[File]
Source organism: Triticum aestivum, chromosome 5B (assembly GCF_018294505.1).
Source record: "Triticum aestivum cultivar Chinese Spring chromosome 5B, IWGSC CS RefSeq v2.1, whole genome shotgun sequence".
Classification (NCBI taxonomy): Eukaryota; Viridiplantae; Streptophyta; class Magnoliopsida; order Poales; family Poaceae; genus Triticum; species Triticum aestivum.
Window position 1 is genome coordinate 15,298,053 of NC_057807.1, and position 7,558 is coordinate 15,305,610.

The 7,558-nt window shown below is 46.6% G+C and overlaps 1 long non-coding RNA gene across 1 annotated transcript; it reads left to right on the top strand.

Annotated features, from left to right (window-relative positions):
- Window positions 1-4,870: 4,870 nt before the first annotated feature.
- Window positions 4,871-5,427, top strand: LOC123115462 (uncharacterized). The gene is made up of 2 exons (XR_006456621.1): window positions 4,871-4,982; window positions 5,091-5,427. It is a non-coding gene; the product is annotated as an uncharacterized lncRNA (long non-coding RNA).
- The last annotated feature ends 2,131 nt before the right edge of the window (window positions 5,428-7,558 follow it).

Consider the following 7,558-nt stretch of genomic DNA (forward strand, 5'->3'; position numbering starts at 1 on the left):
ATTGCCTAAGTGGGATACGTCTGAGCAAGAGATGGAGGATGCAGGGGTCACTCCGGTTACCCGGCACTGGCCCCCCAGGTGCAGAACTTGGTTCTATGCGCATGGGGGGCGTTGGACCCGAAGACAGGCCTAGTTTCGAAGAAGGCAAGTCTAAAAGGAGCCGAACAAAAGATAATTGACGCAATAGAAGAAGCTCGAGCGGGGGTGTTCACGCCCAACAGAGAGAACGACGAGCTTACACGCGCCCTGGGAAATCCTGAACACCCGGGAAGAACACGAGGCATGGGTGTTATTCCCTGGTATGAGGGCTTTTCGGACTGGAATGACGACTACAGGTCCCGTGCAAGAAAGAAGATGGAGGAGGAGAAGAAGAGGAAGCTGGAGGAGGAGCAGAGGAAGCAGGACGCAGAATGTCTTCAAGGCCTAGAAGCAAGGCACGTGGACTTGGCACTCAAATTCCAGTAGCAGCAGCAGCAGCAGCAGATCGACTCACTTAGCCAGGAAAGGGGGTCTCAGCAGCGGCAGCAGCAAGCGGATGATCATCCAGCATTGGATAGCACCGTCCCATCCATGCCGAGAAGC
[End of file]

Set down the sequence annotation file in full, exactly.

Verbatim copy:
Source organism: Triticum aestivum, chromosome 5B (assembly GCF_018294505.1).
Source record: "Triticum aestivum cultivar Chinese Spring chromosome 5B, IWGSC CS RefSeq v2.1, whole genome shotgun sequence".
Classification (NCBI taxonomy): Eukaryota; Viridiplantae; Streptophyta; class Magnoliopsida; order Poales; family Poaceae; genus Triticum; species Triticum aestivum.
Window position 1 is genome coordinate 15,298,053 of NC_057807.1, and position 7,558 is coordinate 15,305,610.

The 7,558-nt window shown below is 46.6% G+C and overlaps 1 long non-coding RNA gene across 1 annotated transcript; it reads left to right on the top strand.

Annotated features, from left to right (window-relative positions):
- Window positions 1-4,870: 4,870 nt before the first annotated feature.
- Window positions 4,871-5,427, top strand: LOC123115462 (uncharacterized). The gene is made up of 2 exons (XR_006456621.1): window positions 4,871-4,982; window positions 5,091-5,427. It is a non-coding gene; the product is annotated as an uncharacterized lncRNA (long non-coding RNA).
- The last annotated feature ends 2,131 nt before the right edge of the window (window positions 5,428-7,558 follow it).

Consider the following 7,558-nt stretch of genomic DNA (forward strand, 5'->3'; position numbering starts at 1 on the left):
ATTGCCTAAGTGGGATACGTCTGAGCAAGAGATGGAGGATGCAGGGGTCACTCCGGTTACCCGGCACTGGCCCCCCAGGTGCAGAACTTGGTTCTATGCGCATGGGGGGCGTTGGACCCGAAGACAGGCCTAGTTTCGAAGAAGGCAAGTCTAAAAGGAGCCGAACAAAAGATAATTGACGCAATAGAAGAAGCTCGAGCGGGGGTGTTCACGCCCAACAGAGAGAACGACGAGCTTACACGCGCCCTGGGAAATCCTGAACACCCGGGAAGAACACGAGGCATGGGTGTTATTCCCTGGTATGAGGGCTTTTCGGACTGGAATGACGACTACAGGTCCCGTGCAAGAAAGAAGATGGAGGAGGAGAAGAAGAGGAAGCTGGAGGAGGAGCAGAGGAAGCAGGACGCAGAATGTCTTCAAGGCCTAGAAGCAAGGCACGTGGACTTGGCACTCAAATTCCAGTAGCAGCAGCAGCAGCAGCAGATCGACTCACTTAGCCAGGAAAGGGGGTCTCAGCAGCGGCAGCAGCAAGCGGATGATCATCCAGCATTGGATAGCACCGTCCCATCCATGCCGAGAAGC